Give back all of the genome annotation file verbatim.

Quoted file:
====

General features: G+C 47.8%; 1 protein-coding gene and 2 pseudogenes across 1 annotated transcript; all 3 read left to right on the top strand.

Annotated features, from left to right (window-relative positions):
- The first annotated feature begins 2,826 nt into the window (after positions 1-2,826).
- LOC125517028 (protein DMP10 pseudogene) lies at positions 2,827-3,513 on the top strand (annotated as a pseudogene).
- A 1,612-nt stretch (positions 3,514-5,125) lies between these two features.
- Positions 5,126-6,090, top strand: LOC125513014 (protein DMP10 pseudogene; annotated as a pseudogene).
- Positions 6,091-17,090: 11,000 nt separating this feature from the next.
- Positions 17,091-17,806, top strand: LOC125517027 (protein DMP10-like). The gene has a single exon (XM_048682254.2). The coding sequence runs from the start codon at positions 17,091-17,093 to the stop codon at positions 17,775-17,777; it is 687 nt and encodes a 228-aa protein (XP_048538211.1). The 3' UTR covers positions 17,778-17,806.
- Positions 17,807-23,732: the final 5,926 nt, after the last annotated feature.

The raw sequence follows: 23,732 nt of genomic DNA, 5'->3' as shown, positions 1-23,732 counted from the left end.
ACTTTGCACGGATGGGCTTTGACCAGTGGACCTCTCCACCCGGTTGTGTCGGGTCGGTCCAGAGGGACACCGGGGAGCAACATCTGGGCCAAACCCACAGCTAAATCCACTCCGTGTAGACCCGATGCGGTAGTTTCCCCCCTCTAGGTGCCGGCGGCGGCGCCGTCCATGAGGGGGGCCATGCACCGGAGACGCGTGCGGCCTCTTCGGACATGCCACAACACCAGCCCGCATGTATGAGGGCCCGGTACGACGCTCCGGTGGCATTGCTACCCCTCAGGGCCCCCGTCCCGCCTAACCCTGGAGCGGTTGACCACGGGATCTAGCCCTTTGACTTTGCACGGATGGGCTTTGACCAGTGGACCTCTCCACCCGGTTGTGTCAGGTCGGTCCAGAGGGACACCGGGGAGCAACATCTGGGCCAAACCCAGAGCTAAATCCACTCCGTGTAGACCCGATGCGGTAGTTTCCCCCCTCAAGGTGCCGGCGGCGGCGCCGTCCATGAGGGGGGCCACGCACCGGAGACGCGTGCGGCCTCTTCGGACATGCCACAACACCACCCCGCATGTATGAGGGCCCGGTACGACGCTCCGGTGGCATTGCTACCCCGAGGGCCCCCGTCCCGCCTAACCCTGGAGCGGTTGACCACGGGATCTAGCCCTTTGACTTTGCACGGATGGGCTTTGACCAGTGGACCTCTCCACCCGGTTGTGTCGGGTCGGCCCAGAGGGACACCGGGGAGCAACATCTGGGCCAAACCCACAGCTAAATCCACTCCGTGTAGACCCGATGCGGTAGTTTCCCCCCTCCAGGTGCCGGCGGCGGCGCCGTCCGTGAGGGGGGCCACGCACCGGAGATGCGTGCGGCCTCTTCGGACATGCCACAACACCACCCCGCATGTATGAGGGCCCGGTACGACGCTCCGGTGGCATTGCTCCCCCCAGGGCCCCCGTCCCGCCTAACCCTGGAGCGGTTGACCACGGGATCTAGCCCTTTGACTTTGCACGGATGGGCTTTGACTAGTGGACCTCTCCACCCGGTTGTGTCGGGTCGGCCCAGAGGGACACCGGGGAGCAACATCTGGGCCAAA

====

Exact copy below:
General features: G+C 47.8%; 1 protein-coding gene and 2 pseudogenes across 1 annotated transcript; all 3 read left to right on the top strand.

Annotated features, from left to right (window-relative positions):
- The first annotated feature begins 2,826 nt into the window (after positions 1-2,826).
- LOC125517028 (protein DMP10 pseudogene) lies at positions 2,827-3,513 on the top strand (annotated as a pseudogene).
- A 1,612-nt stretch (positions 3,514-5,125) lies between these two features.
- Positions 5,126-6,090, top strand: LOC125513014 (protein DMP10 pseudogene; annotated as a pseudogene).
- Positions 6,091-17,090: 11,000 nt separating this feature from the next.
- Positions 17,091-17,806, top strand: LOC125517027 (protein DMP10-like). The gene has a single exon (XM_048682254.2). The coding sequence runs from the start codon at positions 17,091-17,093 to the stop codon at positions 17,775-17,777; it is 687 nt and encodes a 228-aa protein (XP_048538211.1). The 3' UTR covers positions 17,778-17,806.
- Positions 17,807-23,732: the final 5,926 nt, after the last annotated feature.

The raw sequence follows: 23,732 nt of genomic DNA, 5'->3' as shown, positions 1-23,732 counted from the left end.
ACTTTGCACGGATGGGCTTTGACCAGTGGACCTCTCCACCCGGTTGTGTCGGGTCGGTCCAGAGGGACACCGGGGAGCAACATCTGGGCCAAACCCACAGCTAAATCCACTCCGTGTAGACCCGATGCGGTAGTTTCCCCCCTCTAGGTGCCGGCGGCGGCGCCGTCCATGAGGGGGGCCATGCACCGGAGACGCGTGCGGCCTCTTCGGACATGCCACAACACCAGCCCGCATGTATGAGGGCCCGGTACGACGCTCCGGTGGCATTGCTACCCCTCAGGGCCCCCGTCCCGCCTAACCCTGGAGCGGTTGACCACGGGATCTAGCCCTTTGACTTTGCACGGATGGGCTTTGACCAGTGGACCTCTCCACCCGGTTGTGTCAGGTCGGTCCAGAGGGACACCGGGGAGCAACATCTGGGCCAAACCCAGAGCTAAATCCACTCCGTGTAGACCCGATGCGGTAGTTTCCCCCCTCAAGGTGCCGGCGGCGGCGCCGTCCATGAGGGGGGCCACGCACCGGAGACGCGTGCGGCCTCTTCGGACATGCCACAACACCACCCCGCATGTATGAGGGCCCGGTACGACGCTCCGGTGGCATTGCTACCCCGAGGGCCCCCGTCCCGCCTAACCCTGGAGCGGTTGACCACGGGATCTAGCCCTTTGACTTTGCACGGATGGGCTTTGACCAGTGGACCTCTCCACCCGGTTGTGTCGGGTCGGCCCAGAGGGACACCGGGGAGCAACATCTGGGCCAAACCCACAGCTAAATCCACTCCGTGTAGACCCGATGCGGTAGTTTCCCCCCTCCAGGTGCCGGCGGCGGCGCCGTCCGTGAGGGGGGCCACGCACCGGAGATGCGTGCGGCCTCTTCGGACATGCCACAACACCACCCCGCATGTATGAGGGCCCGGTACGACGCTCCGGTGGCATTGCTCCCCCCAGGGCCCCCGTCCCGCCTAACCCTGGAGCGGTTGACCACGGGATCTAGCCCTTTGACTTTGCACGGATGGGCTTTGACTAGTGGACCTCTCCACCCGGTTGTGTCGGGTCGGCCCAGAGGGACACCGGGGAGCAACATCTGGGCCAAA